Croatia Returns $4 Million Property to Zagreb Jews

Croatia announces plan to return office building in Zagreb, expropriated from Jews during Holocaust, back to Jewish community.

Cynthia Blank ,

Zagreb, Croatia
Zagreb, Croatia

Croatia has announced that it will give land and an office building, in capital city Zagreb, valued at about $4 million, to the city's Jewish community as restitution for property expropriated from the community during World War II. 

According to the World Jewish Restitution Organization (WJRO), Zagreb's Jewish community will receive a six-story building and a surrounding parcel of land, currently owned by the government. The building, in the center part of Zagreb, will replace a building once owned by the city's Jewish burial society. 

The Zagreb Jewish Community has been fighting for years for the return of the original building, which was built in 1927 by the burial society. They first filed a claim back in 1997. 

Croatia, part of Yugoslavia from 1918 until an ugly civil war in 1991, was occupied by Germany and Italy in 1941. The Nazi-allied government incorporated several parts of Yugoslavia into the Independent State of Croatia - a Nazi-backed puppet state. 

The original building being given to the Jewish community now was confiscated by the Nazis during the war, and was later nationalized by Yugoslavia's Communist government. 

The income from the property will help fund the operation of a senior-care facility for Zagreb's Jewish community, as well as other programs.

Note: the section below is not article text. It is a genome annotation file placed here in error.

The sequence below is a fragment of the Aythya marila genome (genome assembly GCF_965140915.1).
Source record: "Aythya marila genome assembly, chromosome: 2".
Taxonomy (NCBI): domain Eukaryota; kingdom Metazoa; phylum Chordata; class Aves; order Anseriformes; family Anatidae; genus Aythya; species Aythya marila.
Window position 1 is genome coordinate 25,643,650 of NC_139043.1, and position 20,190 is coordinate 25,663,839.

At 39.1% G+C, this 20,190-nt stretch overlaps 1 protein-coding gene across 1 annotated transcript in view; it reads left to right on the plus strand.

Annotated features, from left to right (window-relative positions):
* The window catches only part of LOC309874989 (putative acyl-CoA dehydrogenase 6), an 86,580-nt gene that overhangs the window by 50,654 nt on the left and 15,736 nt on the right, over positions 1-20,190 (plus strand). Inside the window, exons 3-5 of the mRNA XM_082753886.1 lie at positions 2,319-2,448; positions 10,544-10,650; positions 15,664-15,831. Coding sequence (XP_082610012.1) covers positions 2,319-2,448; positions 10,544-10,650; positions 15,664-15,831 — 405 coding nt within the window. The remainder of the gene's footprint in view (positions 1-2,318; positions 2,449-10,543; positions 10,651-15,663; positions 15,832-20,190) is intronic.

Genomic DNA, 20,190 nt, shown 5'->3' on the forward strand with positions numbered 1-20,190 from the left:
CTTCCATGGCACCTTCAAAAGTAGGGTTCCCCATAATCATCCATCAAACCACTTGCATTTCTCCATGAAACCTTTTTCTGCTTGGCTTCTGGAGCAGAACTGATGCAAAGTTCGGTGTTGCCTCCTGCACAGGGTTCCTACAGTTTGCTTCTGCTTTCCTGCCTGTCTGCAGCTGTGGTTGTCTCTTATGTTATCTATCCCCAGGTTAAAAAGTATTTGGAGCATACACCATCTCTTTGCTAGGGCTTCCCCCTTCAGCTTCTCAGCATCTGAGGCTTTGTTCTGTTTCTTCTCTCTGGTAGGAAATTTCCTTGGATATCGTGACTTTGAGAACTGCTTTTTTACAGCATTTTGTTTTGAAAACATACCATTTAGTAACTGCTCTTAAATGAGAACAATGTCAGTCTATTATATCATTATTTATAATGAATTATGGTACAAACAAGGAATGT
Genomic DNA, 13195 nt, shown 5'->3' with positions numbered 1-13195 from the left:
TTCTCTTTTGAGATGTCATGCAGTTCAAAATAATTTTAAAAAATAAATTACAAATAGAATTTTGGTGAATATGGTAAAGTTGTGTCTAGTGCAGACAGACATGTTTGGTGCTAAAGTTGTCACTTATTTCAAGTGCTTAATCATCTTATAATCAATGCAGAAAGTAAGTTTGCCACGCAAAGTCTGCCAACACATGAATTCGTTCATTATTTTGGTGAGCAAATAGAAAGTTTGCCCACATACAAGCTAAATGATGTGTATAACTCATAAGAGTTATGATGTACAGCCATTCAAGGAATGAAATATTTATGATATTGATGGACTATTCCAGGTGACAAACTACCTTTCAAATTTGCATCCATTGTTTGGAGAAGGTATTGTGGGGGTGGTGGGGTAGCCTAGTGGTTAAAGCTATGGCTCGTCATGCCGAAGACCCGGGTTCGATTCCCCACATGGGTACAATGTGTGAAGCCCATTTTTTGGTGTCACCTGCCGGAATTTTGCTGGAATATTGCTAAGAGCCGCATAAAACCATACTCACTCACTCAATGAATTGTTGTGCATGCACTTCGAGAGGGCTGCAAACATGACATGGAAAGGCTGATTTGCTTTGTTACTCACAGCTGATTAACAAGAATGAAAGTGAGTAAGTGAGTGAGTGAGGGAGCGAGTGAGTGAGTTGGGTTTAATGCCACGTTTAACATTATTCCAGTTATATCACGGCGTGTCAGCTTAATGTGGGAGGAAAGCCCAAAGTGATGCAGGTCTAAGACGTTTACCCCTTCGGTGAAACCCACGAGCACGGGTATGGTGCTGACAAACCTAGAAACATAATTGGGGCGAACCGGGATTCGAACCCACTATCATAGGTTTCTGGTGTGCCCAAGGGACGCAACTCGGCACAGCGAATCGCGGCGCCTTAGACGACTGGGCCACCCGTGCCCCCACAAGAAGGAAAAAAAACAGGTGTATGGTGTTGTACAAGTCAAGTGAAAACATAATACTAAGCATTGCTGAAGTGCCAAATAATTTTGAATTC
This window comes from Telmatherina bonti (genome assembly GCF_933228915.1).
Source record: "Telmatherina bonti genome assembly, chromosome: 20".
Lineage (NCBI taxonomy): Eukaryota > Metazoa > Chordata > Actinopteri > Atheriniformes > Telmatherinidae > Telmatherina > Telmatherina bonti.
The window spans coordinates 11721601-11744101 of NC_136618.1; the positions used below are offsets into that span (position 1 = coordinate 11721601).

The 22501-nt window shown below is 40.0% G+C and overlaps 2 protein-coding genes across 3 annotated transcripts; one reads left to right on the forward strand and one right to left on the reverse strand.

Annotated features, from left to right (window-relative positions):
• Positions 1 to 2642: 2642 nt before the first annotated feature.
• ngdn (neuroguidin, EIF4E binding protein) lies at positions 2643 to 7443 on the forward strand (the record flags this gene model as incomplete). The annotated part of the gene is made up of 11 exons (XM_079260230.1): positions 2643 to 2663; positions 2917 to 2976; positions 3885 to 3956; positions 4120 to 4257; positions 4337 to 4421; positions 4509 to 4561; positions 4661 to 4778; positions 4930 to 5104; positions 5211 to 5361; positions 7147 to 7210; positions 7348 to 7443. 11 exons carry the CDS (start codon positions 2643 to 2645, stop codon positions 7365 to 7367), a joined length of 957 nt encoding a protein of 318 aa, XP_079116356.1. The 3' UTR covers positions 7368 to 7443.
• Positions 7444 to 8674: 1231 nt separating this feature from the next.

“This is a long-awaited, but important first step in addressing the legacy of the Holocaust in Croatia and in ensuring that the Jewish community can continue to revitalize itself in a democratic Croatia,” Daniel Mariaschin, the head of the WJRO negotiating team as well as executive vice president of B’nai B’rith International, said in a news release issued by the WJRO.

Gideon Taylor, WJRO’s chair of operations, said he and his group welcomed the decision. He added, “We ask that the government build on this positive action by returning additional properties to the Jewish community and providing restitution for private and heirless Jewish-owned properties.”

In addition to the burial society building, Croatia's Jewish communities have submitted claims for 135 communal properties under Croatia's 1996 restitution law. Only 15 non-cemetery properties have been returned, however, according to the WRJO. 

The organization noted that country's restitution law does not apply to property seized during World War II, nor does it allow claims from citizens of most foreign countries. 

Croatia has also not provided restitution for heirless Jewish-owned property confiscated by the Nazis during the Holocaust. 

Before World War II, an estimated 25,000 Jews lived in what is now Croatia; only 6000 survived. The rest were killed or deported to Germany by local authorities or the German Army itself. The exact figures remain disputed. 

Some 2,000 Jews live in Croatia today, mostly in Zagreb.